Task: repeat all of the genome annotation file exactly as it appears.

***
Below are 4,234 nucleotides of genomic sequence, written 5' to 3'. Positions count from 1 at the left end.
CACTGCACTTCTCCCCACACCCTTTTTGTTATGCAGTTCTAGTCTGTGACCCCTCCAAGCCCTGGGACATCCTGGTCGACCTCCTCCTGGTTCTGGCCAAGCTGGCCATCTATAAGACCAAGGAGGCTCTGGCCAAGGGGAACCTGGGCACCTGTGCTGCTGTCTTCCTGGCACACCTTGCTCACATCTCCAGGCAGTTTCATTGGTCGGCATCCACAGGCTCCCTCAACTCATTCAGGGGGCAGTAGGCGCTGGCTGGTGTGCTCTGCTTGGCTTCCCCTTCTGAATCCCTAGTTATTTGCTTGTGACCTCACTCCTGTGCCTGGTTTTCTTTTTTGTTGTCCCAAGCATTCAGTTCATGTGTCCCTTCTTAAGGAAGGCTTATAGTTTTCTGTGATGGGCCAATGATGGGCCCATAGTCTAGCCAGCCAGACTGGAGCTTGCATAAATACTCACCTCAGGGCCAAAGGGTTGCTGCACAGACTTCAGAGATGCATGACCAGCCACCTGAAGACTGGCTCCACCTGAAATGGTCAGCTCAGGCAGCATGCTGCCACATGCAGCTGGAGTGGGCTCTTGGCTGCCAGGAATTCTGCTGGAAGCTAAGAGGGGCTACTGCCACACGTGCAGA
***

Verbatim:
Below are 4,234 nucleotides of genomic sequence, written 5' to 3'. Positions count from 1 at the left end.
CACTGCACTTCTCCCCACACCCTTTTTGTTATGCAGTTCTAGTCTGTGACCCCTCCAAGCCCTGGGACATCCTGGTCGACCTCCTCCTGGTTCTGGCCAAGCTGGCCATCTATAAGACCAAGGAGGCTCTGGCCAAGGGGAACCTGGGCACCTGTGCTGCTGTCTTCCTGGCACACCTTGCTCACATCTCCAGGCAGTTTCATTGGTCGGCATCCACAGGCTCCCTCAACTCATTCAGGGGGCAGTAGGCGCTGGCTGGTGTGCTCTGCTTGGCTTCCCCTTCTGAATCCCTAGTTATTTGCTTGTGACCTCACTCCTGTGCCTGGTTTTCTTTTTTGTTGTCCCAAGCATTCAGTTCATGTGTCCCTTCTTAAGGAAGGCTTATAGTTTTCTGTGATGGGCCAATGATGGGCCCATAGTCTAGCCAGCCAGACTGGAGCTTGCATAAATACTCACCTCAGGGCCAAAGGGTTGCTGCACAGACTTCAGAGATGCATGACCAGCCACCTGAAGACTGGCTCCACCTGAAATGGTCAGCTCAGGCAGCATGCTGCCACATGCAGCTGGAGTGGGCTCTTGGCTGCCAGGAATTCTGCTGGAAGCTAAGAGGGGCTACTGCCACACGTGCAGA